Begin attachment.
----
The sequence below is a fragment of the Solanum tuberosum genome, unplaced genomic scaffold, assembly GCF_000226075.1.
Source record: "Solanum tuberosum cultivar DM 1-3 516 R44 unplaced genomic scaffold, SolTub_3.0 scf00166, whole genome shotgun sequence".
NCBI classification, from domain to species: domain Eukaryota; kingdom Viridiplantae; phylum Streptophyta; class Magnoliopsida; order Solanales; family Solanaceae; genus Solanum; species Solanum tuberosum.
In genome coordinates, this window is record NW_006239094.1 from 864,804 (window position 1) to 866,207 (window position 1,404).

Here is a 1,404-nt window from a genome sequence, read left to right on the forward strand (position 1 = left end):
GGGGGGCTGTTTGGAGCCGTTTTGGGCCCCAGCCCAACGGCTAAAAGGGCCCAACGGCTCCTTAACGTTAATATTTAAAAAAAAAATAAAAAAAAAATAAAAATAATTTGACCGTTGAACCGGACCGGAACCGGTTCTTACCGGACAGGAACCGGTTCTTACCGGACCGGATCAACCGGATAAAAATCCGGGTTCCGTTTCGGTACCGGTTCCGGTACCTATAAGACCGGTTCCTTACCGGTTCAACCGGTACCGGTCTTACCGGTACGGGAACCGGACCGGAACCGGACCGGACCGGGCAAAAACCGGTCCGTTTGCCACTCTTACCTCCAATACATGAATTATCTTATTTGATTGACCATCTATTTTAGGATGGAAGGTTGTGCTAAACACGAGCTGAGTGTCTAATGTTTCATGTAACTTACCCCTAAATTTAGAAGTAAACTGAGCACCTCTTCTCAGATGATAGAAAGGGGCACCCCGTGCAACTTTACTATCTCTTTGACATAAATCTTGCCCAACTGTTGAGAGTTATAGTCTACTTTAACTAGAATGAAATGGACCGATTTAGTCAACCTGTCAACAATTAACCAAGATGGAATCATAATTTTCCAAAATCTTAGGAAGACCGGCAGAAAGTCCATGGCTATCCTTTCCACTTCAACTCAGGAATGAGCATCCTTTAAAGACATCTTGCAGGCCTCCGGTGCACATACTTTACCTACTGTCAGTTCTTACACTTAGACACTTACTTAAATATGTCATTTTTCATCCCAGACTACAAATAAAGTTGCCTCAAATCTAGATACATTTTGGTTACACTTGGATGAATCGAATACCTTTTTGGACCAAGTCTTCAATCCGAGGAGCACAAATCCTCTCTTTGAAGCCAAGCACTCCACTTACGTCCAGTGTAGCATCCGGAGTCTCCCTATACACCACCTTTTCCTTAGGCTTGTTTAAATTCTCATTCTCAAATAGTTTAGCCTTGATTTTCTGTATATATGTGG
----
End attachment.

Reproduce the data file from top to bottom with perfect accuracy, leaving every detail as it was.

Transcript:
The sequence below is a fragment of the Solanum tuberosum genome, unplaced genomic scaffold, assembly GCF_000226075.1.
Source record: "Solanum tuberosum cultivar DM 1-3 516 R44 unplaced genomic scaffold, SolTub_3.0 scf00166, whole genome shotgun sequence".
NCBI classification, from domain to species: domain Eukaryota; kingdom Viridiplantae; phylum Streptophyta; class Magnoliopsida; order Solanales; family Solanaceae; genus Solanum; species Solanum tuberosum.
In genome coordinates, this window is record NW_006239094.1 from 864,804 (window position 1) to 866,207 (window position 1,404).

Here is a 1,404-nt window from a genome sequence, read left to right on the forward strand (position 1 = left end):
GGGGGGCTGTTTGGAGCCGTTTTGGGCCCCAGCCCAACGGCTAAAAGGGCCCAACGGCTCCTTAACGTTAATATTTAAAAAAAAAATAAAAAAAAAATAAAAATAATTTGACCGTTGAACCGGACCGGAACCGGTTCTTACCGGACAGGAACCGGTTCTTACCGGACCGGATCAACCGGATAAAAATCCGGGTTCCGTTTCGGTACCGGTTCCGGTACCTATAAGACCGGTTCCTTACCGGTTCAACCGGTACCGGTCTTACCGGTACGGGAACCGGACCGGAACCGGACCGGACCGGGCAAAAACCGGTCCGTTTGCCACTCTTACCTCCAATACATGAATTATCTTATTTGATTGACCATCTATTTTAGGATGGAAGGTTGTGCTAAACACGAGCTGAGTGTCTAATGTTTCATGTAACTTACCCCTAAATTTAGAAGTAAACTGAGCACCTCTTCTCAGATGATAGAAAGGGGCACCCCGTGCAACTTTACTATCTCTTTGACATAAATCTTGCCCAACTGTTGAGAGTTATAGTCTACTTTAACTAGAATGAAATGGACCGATTTAGTCAACCTGTCAACAATTAACCAAGATGGAATCATAATTTTCCAAAATCTTAGGAAGACCGGCAGAAAGTCCATGGCTATCCTTTCCACTTCAACTCAGGAATGAGCATCCTTTAAAGACATCTTGCAGGCCTCCGGTGCACATACTTTACCTACTGTCAGTTCTTACACTTAGACACTTACTTAAATATGTCATTTTTCATCCCAGACTACAAATAAAGTTGCCTCAAATCTAGATACATTTTGGTTACACTTGGATGAATCGAATACCTTTTTGGACCAAGTCTTCAATCCGAGGAGCACAAATCCTCTCTTTGAAGCCAAGCACTCCACTTACGTCCAGTGTAGCATCCGGAGTCTCCCTATACACCACCTTTTCCTTAGGCTTGTTTAAATTCTCATTCTCAAATAGTTTAGCCTTGATTTTCTGTATATATGTGG